For years I’ve resisted using coupons because I was very skeptical that the time and energy spent would justify the savings. But last August (fifteen months ago), I finally decided to do some research and try using them for a while in a organized and strategic manner to see how much money I could save. I heard of people getting significant savings, or even getting things for free, on things that would be helpful for our family. So I set about learning how to work the system for CVS, Walgreens, and Rite Aid.
First, I did my online research, reading and figuring out the lingo and system for each store. Then I asked a relative in the area for the insert of their Sunday papers, and started clipping the coupons in them. And then I headed to the stores.
The first visits to each store weren’t fun. It took a long time, I didn’t know where anything was located (I didn’t shop in any of these places before), and it took time to learn how to apply for rebates, what order to present coupons in, etc. But after the first couple of visits, it got easier, and it got to be more enjoyable. My kids got to the point that they expected me to walk in from these stores telling them I paid nothing for all my items.
Yes, you can definitely save money by using coupons. If used well, you can come home paying small amounts for your items or even getting them for free. I had fun doing this with particularly with shampoos and soaps; since these are things that we always need, it was nice to get them significantly discounted. I also got some things that were nice gifts for extended family members last Chanuka.
But after a few months, I felt I had given coupon usage a fair shot and decided not to bother anymore. Yes, even though I figured out the system and knew how to use them very effectively. Why? I felt it was using way too much time for insignificant things. I really don’t use a lot of consumer items. I don’t like constantly thinking about buying or sales or having to shop. I don’t use processed foods. And alot of the health and beauty aids I don’t want, even if they’re free. I didn’t see any benefit for us in using coupons for our food bills, because the foods we eat are rarely discounted and I have yet to find anyone with a family our size that spends less than we do by using coupons (or even smaller families spending proportionately less).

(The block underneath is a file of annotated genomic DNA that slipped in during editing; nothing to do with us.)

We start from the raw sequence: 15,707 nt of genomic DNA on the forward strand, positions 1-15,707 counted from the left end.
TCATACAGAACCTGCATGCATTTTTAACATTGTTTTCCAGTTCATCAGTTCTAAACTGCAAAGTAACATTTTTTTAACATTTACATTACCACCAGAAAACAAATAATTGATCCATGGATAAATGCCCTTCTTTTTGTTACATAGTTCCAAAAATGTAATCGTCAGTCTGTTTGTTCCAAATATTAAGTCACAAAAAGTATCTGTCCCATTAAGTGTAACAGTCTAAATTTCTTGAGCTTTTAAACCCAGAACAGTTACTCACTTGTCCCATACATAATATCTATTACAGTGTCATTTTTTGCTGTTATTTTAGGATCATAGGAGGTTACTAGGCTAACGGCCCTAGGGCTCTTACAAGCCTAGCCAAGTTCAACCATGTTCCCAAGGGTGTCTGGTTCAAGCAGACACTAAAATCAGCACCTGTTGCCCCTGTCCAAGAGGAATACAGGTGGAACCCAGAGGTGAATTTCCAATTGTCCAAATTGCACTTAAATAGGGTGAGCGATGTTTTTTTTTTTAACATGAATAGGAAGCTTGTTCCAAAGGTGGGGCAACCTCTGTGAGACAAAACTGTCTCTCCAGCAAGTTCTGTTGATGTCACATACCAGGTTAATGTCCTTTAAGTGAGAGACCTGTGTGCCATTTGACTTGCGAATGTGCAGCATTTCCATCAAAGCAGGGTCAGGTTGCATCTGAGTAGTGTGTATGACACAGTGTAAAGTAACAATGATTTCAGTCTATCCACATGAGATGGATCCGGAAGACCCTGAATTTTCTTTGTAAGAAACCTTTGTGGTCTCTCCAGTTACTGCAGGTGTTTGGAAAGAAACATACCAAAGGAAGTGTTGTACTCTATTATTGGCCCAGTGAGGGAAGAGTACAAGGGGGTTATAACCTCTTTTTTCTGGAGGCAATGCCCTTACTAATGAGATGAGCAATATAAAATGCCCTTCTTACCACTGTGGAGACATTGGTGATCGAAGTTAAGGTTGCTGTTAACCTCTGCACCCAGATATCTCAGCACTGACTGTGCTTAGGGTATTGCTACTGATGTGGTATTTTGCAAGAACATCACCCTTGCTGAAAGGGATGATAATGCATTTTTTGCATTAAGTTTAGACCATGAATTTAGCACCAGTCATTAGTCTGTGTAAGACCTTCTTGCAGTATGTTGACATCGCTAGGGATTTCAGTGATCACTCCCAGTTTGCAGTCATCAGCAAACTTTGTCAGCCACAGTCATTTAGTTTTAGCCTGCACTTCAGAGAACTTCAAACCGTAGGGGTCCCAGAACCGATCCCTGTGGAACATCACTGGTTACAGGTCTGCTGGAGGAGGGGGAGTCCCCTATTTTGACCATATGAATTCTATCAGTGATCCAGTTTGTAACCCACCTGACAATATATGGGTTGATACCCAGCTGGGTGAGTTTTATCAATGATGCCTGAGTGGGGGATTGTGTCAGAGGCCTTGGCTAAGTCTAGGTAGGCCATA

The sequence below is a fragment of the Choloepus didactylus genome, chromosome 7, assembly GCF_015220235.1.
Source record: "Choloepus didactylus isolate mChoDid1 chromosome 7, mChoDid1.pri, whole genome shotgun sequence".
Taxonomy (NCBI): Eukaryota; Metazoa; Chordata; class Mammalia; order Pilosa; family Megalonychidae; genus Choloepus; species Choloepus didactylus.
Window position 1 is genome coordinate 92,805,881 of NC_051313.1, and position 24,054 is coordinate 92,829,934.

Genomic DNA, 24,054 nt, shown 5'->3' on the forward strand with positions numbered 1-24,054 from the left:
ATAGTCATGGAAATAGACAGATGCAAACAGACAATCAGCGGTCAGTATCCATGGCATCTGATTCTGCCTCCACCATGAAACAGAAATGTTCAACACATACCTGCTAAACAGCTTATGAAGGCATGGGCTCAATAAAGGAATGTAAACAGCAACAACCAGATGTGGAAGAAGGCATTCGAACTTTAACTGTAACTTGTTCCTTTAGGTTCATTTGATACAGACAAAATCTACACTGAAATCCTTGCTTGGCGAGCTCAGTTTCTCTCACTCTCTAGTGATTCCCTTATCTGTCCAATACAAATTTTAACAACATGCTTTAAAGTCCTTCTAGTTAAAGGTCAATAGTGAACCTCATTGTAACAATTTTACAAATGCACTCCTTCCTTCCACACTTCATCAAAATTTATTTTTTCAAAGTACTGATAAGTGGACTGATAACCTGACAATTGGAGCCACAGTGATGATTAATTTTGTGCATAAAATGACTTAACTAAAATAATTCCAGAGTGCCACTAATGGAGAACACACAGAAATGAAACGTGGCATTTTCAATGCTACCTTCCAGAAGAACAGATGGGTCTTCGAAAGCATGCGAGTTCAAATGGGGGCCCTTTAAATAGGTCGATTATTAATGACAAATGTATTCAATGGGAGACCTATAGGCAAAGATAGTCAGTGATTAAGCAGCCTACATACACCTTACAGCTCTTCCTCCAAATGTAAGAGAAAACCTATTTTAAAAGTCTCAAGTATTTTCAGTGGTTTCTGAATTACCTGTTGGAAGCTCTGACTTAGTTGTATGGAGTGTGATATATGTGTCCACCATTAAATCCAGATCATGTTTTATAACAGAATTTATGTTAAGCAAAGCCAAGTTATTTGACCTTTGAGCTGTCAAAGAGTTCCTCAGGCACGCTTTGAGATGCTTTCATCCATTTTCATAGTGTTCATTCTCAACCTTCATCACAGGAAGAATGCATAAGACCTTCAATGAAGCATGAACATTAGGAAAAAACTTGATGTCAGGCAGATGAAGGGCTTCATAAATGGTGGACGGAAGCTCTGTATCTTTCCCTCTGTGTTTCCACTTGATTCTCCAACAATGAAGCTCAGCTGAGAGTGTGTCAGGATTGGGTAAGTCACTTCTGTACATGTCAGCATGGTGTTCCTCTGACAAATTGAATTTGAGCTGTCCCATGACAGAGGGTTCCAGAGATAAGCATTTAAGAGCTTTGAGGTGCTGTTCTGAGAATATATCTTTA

Too many store clerks have no clue how coupons work and it’s a pain to spend an hour having your transaction cancelled, speaking to a manager, having it rung up again, having to explain to those who work there why their store rules allow you to use your coupons to get items for free (it got to the point I’d buy an inexpensive item so they wouldn’t realize that I wasn’t paying anything out of pocket for everything else). Even when everything goes smoothly, you still need to drive to the stores, stand on line, etc. My life energy and time is worth much more to me than the piddling amount I saved (piddling referring to the amount saved on things I truly needed, not the amount I supposedly saved by getting things for free that I wouldn’t have otherwise purchased).
I feel my time is spent much more effectively by stocking up when there are sales, cooking from scratch, and minimizing my use of health and beauty aids. There’s almost nothing left that we buy in the drugstores. I mentioned buying a fifty pound sack of baking soda six months ago, and since then have been meaning to share with you what we do with all of that! I’ll write a more detailed list sometime, but in short it replaces almost everything I would have bought or got for free with coupons. And it benefits our health and the environment to boot!
While there may be couponers who spend less than we do on health and beauty aids a year, we don’t spend very much. I’ve seen what the cost to saving money with coupons was and it wasn’t a true savings for me. Now I’m back where I love being most, home with my family, focusing on things that I enjoy!